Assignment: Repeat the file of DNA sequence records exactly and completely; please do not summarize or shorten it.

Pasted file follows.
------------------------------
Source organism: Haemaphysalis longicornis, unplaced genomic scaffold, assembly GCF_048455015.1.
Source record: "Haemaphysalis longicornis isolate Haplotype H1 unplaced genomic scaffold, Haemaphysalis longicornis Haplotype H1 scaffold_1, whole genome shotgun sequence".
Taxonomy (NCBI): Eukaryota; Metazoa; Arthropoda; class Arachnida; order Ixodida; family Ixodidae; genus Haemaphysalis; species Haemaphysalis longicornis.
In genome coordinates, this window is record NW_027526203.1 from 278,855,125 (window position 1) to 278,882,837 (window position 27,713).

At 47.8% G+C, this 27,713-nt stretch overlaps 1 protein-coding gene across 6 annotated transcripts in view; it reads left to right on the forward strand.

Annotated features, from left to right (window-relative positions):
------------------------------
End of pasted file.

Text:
Source organism: Haemaphysalis longicornis, unplaced genomic scaffold, assembly GCF_048455015.1.
Source record: "Haemaphysalis longicornis isolate Haplotype H1 unplaced genomic scaffold, Haemaphysalis longicornis Haplotype H1 scaffold_1, whole genome shotgun sequence".
Taxonomy (NCBI): Eukaryota; Metazoa; Arthropoda; class Arachnida; order Ixodida; family Ixodidae; genus Haemaphysalis; species Haemaphysalis longicornis.
In genome coordinates, this window is record NW_027526203.1 from 278,855,125 (window position 1) to 278,882,837 (window position 27,713).

At 47.8% G+C, this 27,713-nt stretch overlaps 1 protein-coding gene across 6 annotated transcripts in view; it reads left to right on the forward strand.

Annotated features, from left to right (window-relative positions):